If the carrier sense signal does not meet the threshold criteria in step 97 d, the timing control circuit 82 proceeds to step 97 f. In step 97 f, the timing control circuit 82 looks to the length field information which is provided on line 89. In the event the MAC 30 is able to obtain the length field data from the incoming packet as provide by the receiver 16 via line 97 g, such information is provided by the MAC 30 on line 89. Otherwise, the information on line 89 as provided by the MAC 30 indicates that length field information is not available. If the length field information is available on line 89, the timing control circuit 82 proceeds to step 97 h wherein the output provided on line 83 causes the receiver 16 to remain in an active mode for a time corresponding to the remaining length of the packet being received in terms of time. Such time duration can be computed easily by the timing control circuit 82 based on the known length of the field, the known bit rate of the incoming signal, the time at which the length of field information was initially obtained, etc. Hence, the receiver 16 will remain in an active mode at least long enough to receive the entire incoming packet. Thereafter, the timing control circuit 82 returns to step 97 b. By maintaining the receiver 16 in an active mode for at least long enough to receive the entire incoming packet before proceeding back to step 97 b, it is ensured that the receiver 16 is not accidentally placed into a sleep state prior to receiving the entire packet.
Hence, it will be appreciated from the flow chart in
In the event there is no incoming signal or an incoming signal has been recently completed, the timing control circuit 82 will proceed directly from step 97 b, to step 97 d, to step 97 f, and then to step 97 i. In the absence of an incoming signal, the RSSI signal will be below the threshold (step 97 b), the carrier sense signal will not meet the threshold criteria (step 97 d), and the length filed will not be ascertainable (step 97 f). Consequently, in 97 i the receiver 16 will be placed in the sleep mode to the extent it has not already been.
It will be appreciated that various different protocol for detecting the presence and/or absence of an incoming signal can also be utilized in other embodiments. For example, instead of analyzing the carrier sense signal or length field immediately after the RSSI signal drops below the threshold level in step 97 b, one could first evaluate whether the RSSI signal remains below the threshold level for a predetermined period of time. Such period of time could be selected to account for spurious noise glitches which may temporarily affect the RSSI level. Other options will be apparent.
Accordingly, the transceiver 10 is capable of maintaining the receiver 16 in a sleep mode until such time as a signal is received. The receiver 16 is then switched to an active mode relatively instantaneously in order to receive and process the signal. In this manner, the transceiver 10 is able to maintain a high data exchange rate while still conserving power.
Referring now to
Following block 104, the MAC 30 proceeds to block 106 in which the MAC 30 determines, based on the destination address, if the packet is directed to the particular transceiver 10 in which the MAC 30 resides. For example, if the destination address in field 49 is that of the particular transceiver 10, it is determined in block 106 that the packet is in fact directed to the particular transceiver 10. Alternatively, the destination address may indicate that the received packet has been broadcasted and is thus directed to and intended to be received by the particular transceiver 10. If the packet is determined to be directed to the transceiver 10, the MAC 30 proceeds to block 108. Otherwise, the packet is dismissed as being directed to another device and the MAC 30 returns to block 102 as shown in FIG. 6A.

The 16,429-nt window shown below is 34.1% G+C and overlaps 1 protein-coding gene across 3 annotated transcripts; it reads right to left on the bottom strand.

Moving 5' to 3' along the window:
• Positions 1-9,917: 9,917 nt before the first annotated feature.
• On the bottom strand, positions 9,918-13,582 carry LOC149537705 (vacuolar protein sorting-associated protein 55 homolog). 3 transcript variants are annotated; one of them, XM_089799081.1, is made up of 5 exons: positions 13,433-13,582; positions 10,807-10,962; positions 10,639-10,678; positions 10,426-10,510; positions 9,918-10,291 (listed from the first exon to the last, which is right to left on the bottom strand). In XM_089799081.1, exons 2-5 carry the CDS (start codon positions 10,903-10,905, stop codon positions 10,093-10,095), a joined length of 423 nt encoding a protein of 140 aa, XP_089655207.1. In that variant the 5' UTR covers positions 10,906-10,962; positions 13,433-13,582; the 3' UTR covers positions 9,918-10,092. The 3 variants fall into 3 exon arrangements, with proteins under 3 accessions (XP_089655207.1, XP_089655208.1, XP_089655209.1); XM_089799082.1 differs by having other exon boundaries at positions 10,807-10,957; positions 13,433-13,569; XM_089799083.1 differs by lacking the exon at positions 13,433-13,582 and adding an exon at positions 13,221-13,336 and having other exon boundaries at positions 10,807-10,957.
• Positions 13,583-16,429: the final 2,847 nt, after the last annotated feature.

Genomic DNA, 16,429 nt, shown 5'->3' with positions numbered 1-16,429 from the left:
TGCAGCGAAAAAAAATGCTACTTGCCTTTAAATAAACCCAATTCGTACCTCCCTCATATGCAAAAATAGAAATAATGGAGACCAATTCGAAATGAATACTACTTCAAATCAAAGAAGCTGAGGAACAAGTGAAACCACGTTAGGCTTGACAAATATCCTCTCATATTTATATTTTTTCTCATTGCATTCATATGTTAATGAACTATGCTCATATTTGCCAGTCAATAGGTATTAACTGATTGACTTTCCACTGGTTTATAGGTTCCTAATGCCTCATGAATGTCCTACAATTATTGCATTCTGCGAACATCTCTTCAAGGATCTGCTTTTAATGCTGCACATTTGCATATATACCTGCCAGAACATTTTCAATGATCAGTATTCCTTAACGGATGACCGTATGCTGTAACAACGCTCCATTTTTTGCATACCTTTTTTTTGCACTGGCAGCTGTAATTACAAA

The MAC 30 in block 108 evaluates the type information from the type/address field 49 to determine if the packet being received is of the type which requires a response. For example, the MAC 30 determines if the type/address field 49 includes indicia indicating that a receipt acknowledgment is necessary or that the transceiver 10 will be required for some other reason to transmit some type of response to the packet. If in block 108 the MAC 30 determines that the packet is not of the type which needs to be responded to, the MAC 30 proceeds directly to block 110 wherein it carries out any other processing which may be required with respect to a packet that does not necessitate a response. Thereafter, the MAC 30 returns to block 102 where it waits for another header indicating receipt of a new packet.
In the event the MAC 30 determines in block 108 that the packet being received is of the type that requires a response, however, the MAC 30 proceeds to block 112. At such time as the MAC 30 reaches block 112, the MAC 30 provides a control signal on line 38 (
Following block 112, the MAC 30 receives the packet data from data field 50 (
If a negative acknowledgment is required in block 120, or if the MAC 30 determines in block 118 that the packet was received error free, the MAC 30 proceeds to block 122. The MAC 30 in block 122 provides a control signal on line 36 (
The MAC 30 then proceeds from block 124 to block 126. In block 126, following completion of the response transmission the MAC 30 provides a control signal on line 38 to switch the transmitter 12 back to the sleep mode. In addition, the MAC 30 provides a control signal on line 36 to change the antenna switch 20 back to the receive position. Thereafter, the MAC 30 returns to block 102 to await the header of the next packet. The above-described sequence is then repeated for each packet received by the transceiver 10.